5 Ways to Power Boost Your Breast Milk

Here’s how to make nature’s perfect food even better.
profile picture of Kate Traverson
ByKate Traverson
Updated
May 2020
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Photo: Daxio Productions

It’s true: Breast milk is quite the superfood. What other form of nutrition automatically changes with baby’s needs and comes absolutely free? But even Mother Nature’s genius can be improved upon now and again. Read on for five ways to give your milk a boost, from maximizing your output to improving its nutrition and ability to keep baby healthy.

1. Get More Omega-3s

One of the most important contributors to baby’s brain development is DHA, an omega-3 fatty acid found predominantly in our brain and eyes. This crucial building block for the growth of neural and vision cells is especially important during the first two years of baby’s life, when the brain is undergoing major changes. While DHA is naturally occurring in breast milk, moms can up the amount available to baby by consuming more in their daily diet. Fish, especially salmon, is the best source, but for the highest concentration of DHA, be sure to buy wild, not farm-raised. If you’re not a seafood fan, you can chat with your doctor about taking a supplement. Shoot for 200 to 300 milligrams per day.

2. Eat Smart to Up Your Supply

Nutrition is incredibly important for both you and baby while breastfeeding. After all, what you eat directly affects the quality of your milk, not to mention the fact that your body is working overtime—burning an extra 500 calories a day—and needs extra energy and nutrients to keep up the good work. And while there are plenty of foods that can maximize a healthy diet, many of them can also pull double duty to increase lactation. Known as galactagogues, these foods have been used for centuries to get milk flowing. Oatmeal is the most common and the easiest to work into your daily diet. Along with flax seeds and brewer’s yeast (yes, the kind for making beer), oatmeal is often the main ingredient in lactation cookies, which you can either buy online or whip up at home. Other foods known to increase milk supply include almonds, barley, fennel and the herb fenugreek (a common ingredient in lactation teas).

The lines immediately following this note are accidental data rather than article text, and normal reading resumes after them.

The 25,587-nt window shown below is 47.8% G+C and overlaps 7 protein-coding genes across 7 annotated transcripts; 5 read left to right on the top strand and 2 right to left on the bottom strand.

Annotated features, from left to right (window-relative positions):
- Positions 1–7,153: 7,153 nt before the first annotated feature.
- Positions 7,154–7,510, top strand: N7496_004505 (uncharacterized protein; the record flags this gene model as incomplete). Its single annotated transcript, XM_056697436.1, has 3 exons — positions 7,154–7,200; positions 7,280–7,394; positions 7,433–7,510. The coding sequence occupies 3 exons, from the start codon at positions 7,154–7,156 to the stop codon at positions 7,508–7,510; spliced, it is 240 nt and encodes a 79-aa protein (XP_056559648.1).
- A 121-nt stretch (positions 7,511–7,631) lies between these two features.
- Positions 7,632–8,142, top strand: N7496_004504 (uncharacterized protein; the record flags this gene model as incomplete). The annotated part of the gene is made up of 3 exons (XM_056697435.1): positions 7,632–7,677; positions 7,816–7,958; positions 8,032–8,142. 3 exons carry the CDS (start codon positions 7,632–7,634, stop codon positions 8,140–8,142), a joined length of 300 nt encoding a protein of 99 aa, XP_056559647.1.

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3. Supplement With Probiotics

Yes, your breast milk contains everything baby needs to grow and thrive, but new research suggests modern infants might be missing key gut bacteria needed to digest some of its nutrients. Ongoing research from the University of California shows that many babies lack B. infantis, good bacteria in the gut that helps digest breast milk and protects baby from potentially harmful bacteria that have been linked to colic, eczema, allergies and obesity down the road. Certain baby probiotics, which you can add to your expressed milk, may help create a protective environment in the digestive system and contribute to baby’s metabolism and immune system, building the foundation for good health that can last a lifetime.

4. Nurse or Pump Often

Possibly the most foolproof way to increase your milk supply is to feed or pump as often as you can: every two to three hours for baby’s first few weeks, based on your child’s feeding cues. If you need more help boosting supply, consider power pumping. This practice of spending an hour a day pumping in short bursts (pump 20 minutes, then rest 10 minutes, pump 10, rest 10, etc.) can signal the body to produce more milk and help jump-start your supply if it starts to dwindle.

5. Drink (Water) for Two

For the first six months of baby’s life, you are their sole source of hydration. Since infants younger than 6 months old shouldn’t drink water, you’ll need to be drinking plenty for both of you. This is especially crucial since your body needs water to keep producing milk. So what’s the magic number of ounces? The amount you need can really vary depending on weather, diet or exercise. You should naturally become more thirsty while nursing, so pay attention to your thirst (even when you’re busy with baby), and keep a glass ready and waiting near the spot where you breastfeed every day.

Please note: The Bump and the materials and information it contains are not intended to, and do not constitute, medical or other health advice or diagnosis and should not be used as such. You should always consult with a qualified physician or health professional about your specific circumstances.

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